Indo-Aryans of the Middle East

The Indo-Aryans of the second millenium Middle East have been a topic of continuing interest highlighted beginning with the works of Johannes Friedrich in 1929. Subsequently, Mironov and PE Dumont have also expanded upon this subject. These studies are of key importance to the Aryan problem, which may be briefly described as the question of time and place of origin of the Indo-Aryan languages of India and its speakers. In my opinion the traces of Indo-Aryan in the Middle East are indisputable; however, it is clear that only words and no complete Indo-Aryan language surives in these regions.The chief traces of IA in the Middle-East are the famous horse training manual of Kikkuli the Mitannian in the land of the Hittites, the Hittite-Mitanni treaty, and various texts from Syria, Nuzi and Mitanni documents. From the Indo-Aryan names of the royalty and the presence in the specialized horse-training manual it is suggestive that the Indo-Aryan population was relatively restricted to a mobile equestrian elite. The words appears to be a superstrate on the Hurrian (an old Asiatic language of possible Caucasian affinities) the language of the original people of Syria and the main consitituents of the Mitanni Kingdom.

deities directly mentioned: mitra, varuNa, nAsatya-s, indra (Hittite-Mitanni treaty), lord of vasukhanni (mine of wealth?)
deities inferred from personal names: svardAta (suvar= dyaus), indrota (indra), vAyava (vAyu), vasudAta (vasu-s); viryasoma (soma).
Horse/chariot-related names: vR^iddhAshva, tviShratha, vArdhAshva, ashvasani, yuga, vartana, marya
Numbers: aika, tera, pancha, satta, nava
colors: pingar[l]a, babhru, par[l]ita
vira/shUra-based names: vIrasena, vIrya, vIryasoma vIryavAja, vIryashUra, vIrajana, avashUra, kal[r]mashUra, kShemashUra.
vAja-based names: viryavAja, sattavAja, vAjin, mativAja.
R^ita based names: artadhAman, artamna, artamAnya.

It is clear from whatever evidence we have that the Indo-Aryan speakers bringing this superstrate to the middle east: 1) were speakers of a language close to the vedic language. 2) Followed an IE religion close to vedic 3) were a heroic/military group rather than traders or pure ritualist priest (as against warrior-priests), as suggested by the numerous vAja, vIra/shUra based names. 4) Were highly equestrian in disposition (The Hittite ascendency can be directly linked to adoption of IA horse training techniques like that of Kikkuli. Modern day experiments of Kikkuli’s method show that it is an effective 7 month training program for war-horses).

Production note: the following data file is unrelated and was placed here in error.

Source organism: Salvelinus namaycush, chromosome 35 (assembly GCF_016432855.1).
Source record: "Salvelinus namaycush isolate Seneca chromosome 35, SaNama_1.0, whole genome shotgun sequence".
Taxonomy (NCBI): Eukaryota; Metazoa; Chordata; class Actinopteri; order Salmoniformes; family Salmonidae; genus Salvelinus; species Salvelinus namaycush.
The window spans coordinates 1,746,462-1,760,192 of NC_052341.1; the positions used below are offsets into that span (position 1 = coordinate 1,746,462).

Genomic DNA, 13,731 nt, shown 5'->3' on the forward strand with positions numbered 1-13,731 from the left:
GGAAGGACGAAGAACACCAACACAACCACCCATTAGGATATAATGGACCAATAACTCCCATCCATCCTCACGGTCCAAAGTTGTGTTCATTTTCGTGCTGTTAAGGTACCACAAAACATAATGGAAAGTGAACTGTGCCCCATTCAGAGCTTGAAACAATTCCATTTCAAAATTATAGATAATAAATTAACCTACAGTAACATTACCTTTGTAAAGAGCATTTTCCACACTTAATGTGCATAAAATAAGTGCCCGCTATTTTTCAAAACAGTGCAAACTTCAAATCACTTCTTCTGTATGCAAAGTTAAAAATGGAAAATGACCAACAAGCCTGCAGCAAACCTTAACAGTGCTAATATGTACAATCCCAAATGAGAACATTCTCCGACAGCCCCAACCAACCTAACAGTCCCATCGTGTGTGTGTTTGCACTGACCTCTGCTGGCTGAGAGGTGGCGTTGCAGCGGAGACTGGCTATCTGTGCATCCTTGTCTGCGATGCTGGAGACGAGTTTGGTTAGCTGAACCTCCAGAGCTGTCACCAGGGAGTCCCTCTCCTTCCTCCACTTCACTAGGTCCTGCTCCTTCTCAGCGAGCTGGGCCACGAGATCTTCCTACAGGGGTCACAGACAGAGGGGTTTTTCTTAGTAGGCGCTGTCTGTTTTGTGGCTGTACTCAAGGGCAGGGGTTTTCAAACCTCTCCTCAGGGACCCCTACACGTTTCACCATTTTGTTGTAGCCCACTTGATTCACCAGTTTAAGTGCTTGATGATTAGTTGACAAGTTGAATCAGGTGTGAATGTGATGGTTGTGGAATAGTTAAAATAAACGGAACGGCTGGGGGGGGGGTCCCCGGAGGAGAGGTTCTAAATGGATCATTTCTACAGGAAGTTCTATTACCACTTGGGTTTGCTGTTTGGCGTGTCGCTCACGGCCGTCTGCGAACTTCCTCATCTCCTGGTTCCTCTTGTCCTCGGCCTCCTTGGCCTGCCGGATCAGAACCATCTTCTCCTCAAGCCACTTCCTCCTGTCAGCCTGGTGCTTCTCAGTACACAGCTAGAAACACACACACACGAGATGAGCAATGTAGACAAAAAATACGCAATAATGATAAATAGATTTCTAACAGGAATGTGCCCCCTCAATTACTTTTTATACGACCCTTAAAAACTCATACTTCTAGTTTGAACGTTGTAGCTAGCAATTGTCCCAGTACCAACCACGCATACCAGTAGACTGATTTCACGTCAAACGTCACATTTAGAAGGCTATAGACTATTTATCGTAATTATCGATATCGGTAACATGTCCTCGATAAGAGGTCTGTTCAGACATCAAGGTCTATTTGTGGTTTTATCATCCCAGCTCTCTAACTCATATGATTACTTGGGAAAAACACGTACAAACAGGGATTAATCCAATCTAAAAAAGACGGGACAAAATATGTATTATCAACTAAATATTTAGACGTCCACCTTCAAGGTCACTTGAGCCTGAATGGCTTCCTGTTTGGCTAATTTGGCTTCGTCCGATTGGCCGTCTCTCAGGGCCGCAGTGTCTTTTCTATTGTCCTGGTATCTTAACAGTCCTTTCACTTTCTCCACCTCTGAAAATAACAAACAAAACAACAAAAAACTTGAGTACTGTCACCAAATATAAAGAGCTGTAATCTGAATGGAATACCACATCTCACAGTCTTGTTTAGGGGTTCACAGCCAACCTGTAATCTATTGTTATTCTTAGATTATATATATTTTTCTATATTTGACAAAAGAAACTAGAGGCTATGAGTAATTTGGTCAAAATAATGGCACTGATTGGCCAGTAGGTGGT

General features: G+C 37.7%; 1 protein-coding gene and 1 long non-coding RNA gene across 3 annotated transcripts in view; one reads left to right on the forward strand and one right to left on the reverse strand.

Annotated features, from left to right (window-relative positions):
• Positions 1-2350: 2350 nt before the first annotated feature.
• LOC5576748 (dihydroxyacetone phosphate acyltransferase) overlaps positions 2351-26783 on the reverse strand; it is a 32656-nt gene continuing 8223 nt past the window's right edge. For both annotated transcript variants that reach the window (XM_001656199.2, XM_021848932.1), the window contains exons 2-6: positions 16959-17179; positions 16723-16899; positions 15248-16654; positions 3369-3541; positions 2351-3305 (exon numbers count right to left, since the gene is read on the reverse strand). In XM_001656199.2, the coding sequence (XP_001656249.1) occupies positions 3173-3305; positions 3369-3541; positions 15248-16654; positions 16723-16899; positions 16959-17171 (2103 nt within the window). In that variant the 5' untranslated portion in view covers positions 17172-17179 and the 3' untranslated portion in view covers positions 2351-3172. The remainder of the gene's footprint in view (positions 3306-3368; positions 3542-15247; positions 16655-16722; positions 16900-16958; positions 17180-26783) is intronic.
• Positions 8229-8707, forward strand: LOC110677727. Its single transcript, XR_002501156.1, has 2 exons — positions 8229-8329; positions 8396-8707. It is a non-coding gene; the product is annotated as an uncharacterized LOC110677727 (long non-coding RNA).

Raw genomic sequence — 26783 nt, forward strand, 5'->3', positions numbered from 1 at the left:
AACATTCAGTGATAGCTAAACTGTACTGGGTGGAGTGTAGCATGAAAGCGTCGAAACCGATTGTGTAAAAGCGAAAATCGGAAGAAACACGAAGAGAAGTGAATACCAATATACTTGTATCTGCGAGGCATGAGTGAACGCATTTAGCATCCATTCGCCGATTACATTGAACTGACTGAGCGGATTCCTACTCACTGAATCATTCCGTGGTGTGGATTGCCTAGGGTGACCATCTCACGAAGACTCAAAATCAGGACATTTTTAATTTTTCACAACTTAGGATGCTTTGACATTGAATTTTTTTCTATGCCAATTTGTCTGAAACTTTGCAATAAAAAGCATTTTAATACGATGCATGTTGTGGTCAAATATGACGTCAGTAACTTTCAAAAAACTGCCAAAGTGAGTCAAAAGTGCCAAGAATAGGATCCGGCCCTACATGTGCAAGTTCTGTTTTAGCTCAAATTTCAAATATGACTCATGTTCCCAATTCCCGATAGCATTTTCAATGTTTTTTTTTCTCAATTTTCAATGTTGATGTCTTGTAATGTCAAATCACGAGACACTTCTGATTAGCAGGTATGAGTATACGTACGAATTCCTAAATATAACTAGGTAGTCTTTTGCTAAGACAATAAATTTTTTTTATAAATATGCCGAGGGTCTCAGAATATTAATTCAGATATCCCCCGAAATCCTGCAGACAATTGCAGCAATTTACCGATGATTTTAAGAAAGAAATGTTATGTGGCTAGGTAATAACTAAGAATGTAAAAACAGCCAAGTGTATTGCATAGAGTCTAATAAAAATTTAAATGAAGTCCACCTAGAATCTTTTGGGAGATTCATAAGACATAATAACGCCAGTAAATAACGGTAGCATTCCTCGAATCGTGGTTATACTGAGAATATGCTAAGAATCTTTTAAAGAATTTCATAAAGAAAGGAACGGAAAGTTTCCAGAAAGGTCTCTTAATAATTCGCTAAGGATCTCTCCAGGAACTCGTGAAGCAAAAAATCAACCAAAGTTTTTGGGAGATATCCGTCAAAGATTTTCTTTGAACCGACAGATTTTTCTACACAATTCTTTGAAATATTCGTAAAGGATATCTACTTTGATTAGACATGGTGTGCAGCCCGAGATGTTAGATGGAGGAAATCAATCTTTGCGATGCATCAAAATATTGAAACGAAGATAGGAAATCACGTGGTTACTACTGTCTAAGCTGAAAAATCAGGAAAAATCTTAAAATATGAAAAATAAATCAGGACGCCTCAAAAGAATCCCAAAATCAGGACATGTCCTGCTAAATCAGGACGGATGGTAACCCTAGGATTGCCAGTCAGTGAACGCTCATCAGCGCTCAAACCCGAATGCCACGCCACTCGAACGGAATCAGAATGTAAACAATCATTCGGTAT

These traces of IA are very important because they form the only clearly attested archaeological evidence for an Indo-Aryan language prior to the Brahmi inscriptions in India. Clearly, the form of IA language in these texts is closer to Vedic rather than the earliest Brahmi inscriptions, providing evidence that a language close to Vedic was spoken as a regular language outside of ritual context around 1600-1200 BCE. Western Indologists interpret these traces of IA as a certain sign that the Rig Veda must be contemporaneous. They also see this is a certain sign that from the Central Asian homeland the vedic invasion of outer Asia took place in various directions with one branch reaching the middle east and only imposing itself as a superstrate, whereas in India, in the milieu of the dead Indus civilization, a branch was able to establish itself as the principal language of North India.

The Indo-centric authors argue that Middle Eastern IA phenomenon represents a symmetric westward outflow of IA warriors from an IVC locale. This mirrored the movements of IA within India where the archaeologically attested main population movements were from West to east with shift towards Eastern IVC sites and finally to the Ganga-Yamuna doab, and towards the South-West and South to sites in Gujarat and beyond. The correct model remains unclear to me, though I am actually quite willing to accept a secondary dispersal from India, chiefly driven by kShatriyas. I also strongly suspect that this movement of Aryans to the middle east (from wherever it started) was critical in introducing Indo-Aryan philosophical and mathematical concepts of the Upanishadic era to Egypt and eventually Greece.

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